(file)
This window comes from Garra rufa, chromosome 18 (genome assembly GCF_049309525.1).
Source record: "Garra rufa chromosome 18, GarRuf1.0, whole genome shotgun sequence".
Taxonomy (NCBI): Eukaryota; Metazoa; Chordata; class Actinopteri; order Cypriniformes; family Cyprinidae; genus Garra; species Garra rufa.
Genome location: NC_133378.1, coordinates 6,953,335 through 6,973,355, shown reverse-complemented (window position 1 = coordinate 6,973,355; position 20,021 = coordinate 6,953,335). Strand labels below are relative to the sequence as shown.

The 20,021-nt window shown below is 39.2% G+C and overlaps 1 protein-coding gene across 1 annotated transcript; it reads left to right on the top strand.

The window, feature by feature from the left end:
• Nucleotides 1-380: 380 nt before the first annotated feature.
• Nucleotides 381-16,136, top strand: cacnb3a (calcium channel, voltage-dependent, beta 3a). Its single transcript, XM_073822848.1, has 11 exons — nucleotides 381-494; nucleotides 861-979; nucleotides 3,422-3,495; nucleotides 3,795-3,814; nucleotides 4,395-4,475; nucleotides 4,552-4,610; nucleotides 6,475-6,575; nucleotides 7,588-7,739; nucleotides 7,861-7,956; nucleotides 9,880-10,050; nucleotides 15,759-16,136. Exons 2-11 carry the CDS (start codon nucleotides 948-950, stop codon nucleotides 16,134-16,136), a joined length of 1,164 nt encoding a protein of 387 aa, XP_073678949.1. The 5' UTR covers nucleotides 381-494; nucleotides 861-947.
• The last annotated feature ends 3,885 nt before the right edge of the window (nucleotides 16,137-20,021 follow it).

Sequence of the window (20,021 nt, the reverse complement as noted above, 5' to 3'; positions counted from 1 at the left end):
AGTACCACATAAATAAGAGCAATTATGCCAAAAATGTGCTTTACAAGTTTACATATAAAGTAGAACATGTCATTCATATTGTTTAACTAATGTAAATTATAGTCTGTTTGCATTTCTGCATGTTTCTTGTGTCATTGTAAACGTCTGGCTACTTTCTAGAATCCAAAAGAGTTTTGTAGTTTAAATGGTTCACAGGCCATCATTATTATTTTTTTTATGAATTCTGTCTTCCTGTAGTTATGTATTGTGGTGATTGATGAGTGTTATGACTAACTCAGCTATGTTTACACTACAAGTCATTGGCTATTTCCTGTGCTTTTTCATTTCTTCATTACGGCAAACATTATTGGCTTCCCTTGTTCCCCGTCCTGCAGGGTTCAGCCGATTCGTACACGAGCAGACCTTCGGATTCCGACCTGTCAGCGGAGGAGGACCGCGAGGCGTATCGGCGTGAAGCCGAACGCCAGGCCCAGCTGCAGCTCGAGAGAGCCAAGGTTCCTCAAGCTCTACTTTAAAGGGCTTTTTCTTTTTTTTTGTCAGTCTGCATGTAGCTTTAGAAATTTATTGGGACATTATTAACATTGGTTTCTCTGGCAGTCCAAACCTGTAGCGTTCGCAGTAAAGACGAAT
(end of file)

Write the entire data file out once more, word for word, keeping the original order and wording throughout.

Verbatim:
This window comes from Garra rufa, chromosome 18 (genome assembly GCF_049309525.1).
Source record: "Garra rufa chromosome 18, GarRuf1.0, whole genome shotgun sequence".
Taxonomy (NCBI): Eukaryota; Metazoa; Chordata; class Actinopteri; order Cypriniformes; family Cyprinidae; genus Garra; species Garra rufa.
Genome location: NC_133378.1, coordinates 6,953,335 through 6,973,355, shown reverse-complemented (window position 1 = coordinate 6,973,355; position 20,021 = coordinate 6,953,335). Strand labels below are relative to the sequence as shown.

The 20,021-nt window shown below is 39.2% G+C and overlaps 1 protein-coding gene across 1 annotated transcript; it reads left to right on the top strand.

The window, feature by feature from the left end:
• Nucleotides 1-380: 380 nt before the first annotated feature.
• Nucleotides 381-16,136, top strand: cacnb3a (calcium channel, voltage-dependent, beta 3a). Its single transcript, XM_073822848.1, has 11 exons — nucleotides 381-494; nucleotides 861-979; nucleotides 3,422-3,495; nucleotides 3,795-3,814; nucleotides 4,395-4,475; nucleotides 4,552-4,610; nucleotides 6,475-6,575; nucleotides 7,588-7,739; nucleotides 7,861-7,956; nucleotides 9,880-10,050; nucleotides 15,759-16,136. Exons 2-11 carry the CDS (start codon nucleotides 948-950, stop codon nucleotides 16,134-16,136), a joined length of 1,164 nt encoding a protein of 387 aa, XP_073678949.1. The 5' UTR covers nucleotides 381-494; nucleotides 861-947.
• The last annotated feature ends 3,885 nt before the right edge of the window (nucleotides 16,137-20,021 follow it).

Sequence of the window (20,021 nt, the reverse complement as noted above, 5' to 3'; positions counted from 1 at the left end):
AGTACCACATAAATAAGAGCAATTATGCCAAAAATGTGCTTTACAAGTTTACATATAAAGTAGAACATGTCATTCATATTGTTTAACTAATGTAAATTATAGTCTGTTTGCATTTCTGCATGTTTCTTGTGTCATTGTAAACGTCTGGCTACTTTCTAGAATCCAAAAGAGTTTTGTAGTTTAAATGGTTCACAGGCCATCATTATTATTTTTTTTATGAATTCTGTCTTCCTGTAGTTATGTATTGTGGTGATTGATGAGTGTTATGACTAACTCAGCTATGTTTACACTACAAGTCATTGGCTATTTCCTGTGCTTTTTCATTTCTTCATTACGGCAAACATTATTGGCTTCCCTTGTTCCCCGTCCTGCAGGGTTCAGCCGATTCGTACACGAGCAGACCTTCGGATTCCGACCTGTCAGCGGAGGAGGACCGCGAGGCGTATCGGCGTGAAGCCGAACGCCAGGCCCAGCTGCAGCTCGAGAGAGCCAAGGTTCCTCAAGCTCTACTTTAAAGGGCTTTTTCTTTTTTTTTGTCAGTCTGCATGTAGCTTTAGAAATTTATTGGGACATTATTAACATTGGTTTCTCTGGCAGTCCAAACCTGTAGCGTTCGCAGTAAAGACGAAT